How To Know If You’re Dead
October 4, 2017
In 1861, a few 17th Century houses collapsed on High Street, Edinburgh Scotland. Many occupants lost their lives and as rescue workers consid
ered taking a break from clearing the debris a voice was heard from the rubble: “Heave awa’ chaps, I’m not dead yet!”
Imagine lying on a bed in the middle of the border between two states. And imagine the border separates you into two halves, the left half in one state and the right in another. If this happened, theoretically, the left side of your body could be declared legally dead while your right side was legally alive!
Question: Should we allow people to refuse a diagnosis of death?
Two Criteria For Declaring Death
All fifty states have adopted two criteria to declare someone clinically dead: cardiac death criteria and neurological criteria.
Death By Cardiac Death (DCD)/Cardio-Respiratory Criteria
This criterion is the traditional declaration. After a certain allotted time, a physician, or specified health professional, declares someone clinically dead when they cease to perfuse and ventilate, i.e., their heart stops beating, and they stop breathing. This image is depicted commonly on television shows when the monitor reveals a flat line. Medically, the term is asystole.
Neurological Criteria (Brain Dead)
In 1968, an ad-hoc Harvard Committee proposed the concept of death by neurological criteria. In 1981, the government, under the Uniform Determination of Death Act (UDDA), officially adopted the proposal defining it as the total and irreversible cessation of all functions of the whole brain. The whole brain includes the outer layers of the brain which controls consciousness and the brain stem which controls vegetative functions such as breathing.
But there’s a catch.
Though all fifty states have adopted both criteria, there is one state where a family can refuse brain death declaration on religious grounds – New Jersey. Though NY, CA, and IL have “reasonable accommodations” permitted for brain dead patients, only NJ has a complete exemption. According to the NJ statute, if the physician has reason to believe, “…that such a declaration [death by neurological criteria] would violate the personal religious beliefs of the individual…” then the declaration of death can be based solely on DCD. In other words, a family can refuse brain death declaration.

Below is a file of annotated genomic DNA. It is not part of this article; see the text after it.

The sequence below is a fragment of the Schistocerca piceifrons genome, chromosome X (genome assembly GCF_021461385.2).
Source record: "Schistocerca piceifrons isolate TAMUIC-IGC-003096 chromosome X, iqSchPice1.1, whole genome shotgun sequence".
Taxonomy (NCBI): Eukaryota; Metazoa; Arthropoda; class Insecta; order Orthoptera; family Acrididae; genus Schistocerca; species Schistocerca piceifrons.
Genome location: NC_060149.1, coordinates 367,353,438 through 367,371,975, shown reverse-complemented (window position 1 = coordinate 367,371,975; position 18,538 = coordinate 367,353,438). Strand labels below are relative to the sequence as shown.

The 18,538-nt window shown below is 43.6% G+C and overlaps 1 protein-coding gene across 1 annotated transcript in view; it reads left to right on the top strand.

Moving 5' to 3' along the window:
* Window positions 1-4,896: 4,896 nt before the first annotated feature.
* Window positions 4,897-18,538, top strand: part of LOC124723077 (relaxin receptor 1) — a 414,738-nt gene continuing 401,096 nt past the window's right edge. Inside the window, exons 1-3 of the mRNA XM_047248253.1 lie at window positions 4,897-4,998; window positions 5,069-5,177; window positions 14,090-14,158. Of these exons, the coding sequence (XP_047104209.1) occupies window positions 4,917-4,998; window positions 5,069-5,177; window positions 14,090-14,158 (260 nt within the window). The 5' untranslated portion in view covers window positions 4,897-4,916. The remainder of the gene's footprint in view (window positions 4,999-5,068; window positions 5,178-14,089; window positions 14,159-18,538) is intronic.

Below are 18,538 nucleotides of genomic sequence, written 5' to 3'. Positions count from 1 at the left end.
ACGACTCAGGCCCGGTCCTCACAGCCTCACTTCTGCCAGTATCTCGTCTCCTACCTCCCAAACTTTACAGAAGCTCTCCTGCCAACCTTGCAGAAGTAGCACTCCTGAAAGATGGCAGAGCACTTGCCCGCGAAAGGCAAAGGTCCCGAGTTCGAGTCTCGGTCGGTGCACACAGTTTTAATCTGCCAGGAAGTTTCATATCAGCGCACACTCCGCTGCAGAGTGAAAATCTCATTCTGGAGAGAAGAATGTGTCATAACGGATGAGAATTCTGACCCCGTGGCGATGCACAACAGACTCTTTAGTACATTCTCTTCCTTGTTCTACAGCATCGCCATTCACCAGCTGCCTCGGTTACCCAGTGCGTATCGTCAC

Case In Point
In 2013, 13-year-old Jahi McMath suffered anoxic brain injury following tonsillectomy and adenoidectomy. After thorough diagnostic testing, physicians declared her brain dead. But the family refused to accept this declaration. Unfortunately for them, they lived in CA and could not legally deny a clinical diagnosis of death. As a result, the family transferred Jahi to a facility in NJ and legally exempted Jahi from a declaration of death by neurological criteria because it apparently violated their religious beliefs.
What a devastation to lose such a young child! My heart goes out to Jahi’s family. And I understand their rationale. Who wouldn’t want to do everything possible to save the life of their daughter? But Jahi died. Though we have the technology to sustain certain vegetative functions such as respiration with ventilators, this does not undermine the validity of neurological criteria. No person has ever recovered after a diagnosis of death by neurological criteria.
But this case does highlight the problems associated with varying state laws. Theoretically, you can be dead in NJ but not NY, at the same time…It just depends on where you are.
Reasonable accommodations, such as providing time for a family to make preparations, are a helpful way hospitals can assist a family with bereavement. But allowing a religious exemption to settled science ultimately harms the family because it prevents them the opportunity to grieve. So how do we avoid future problems? It’s simple.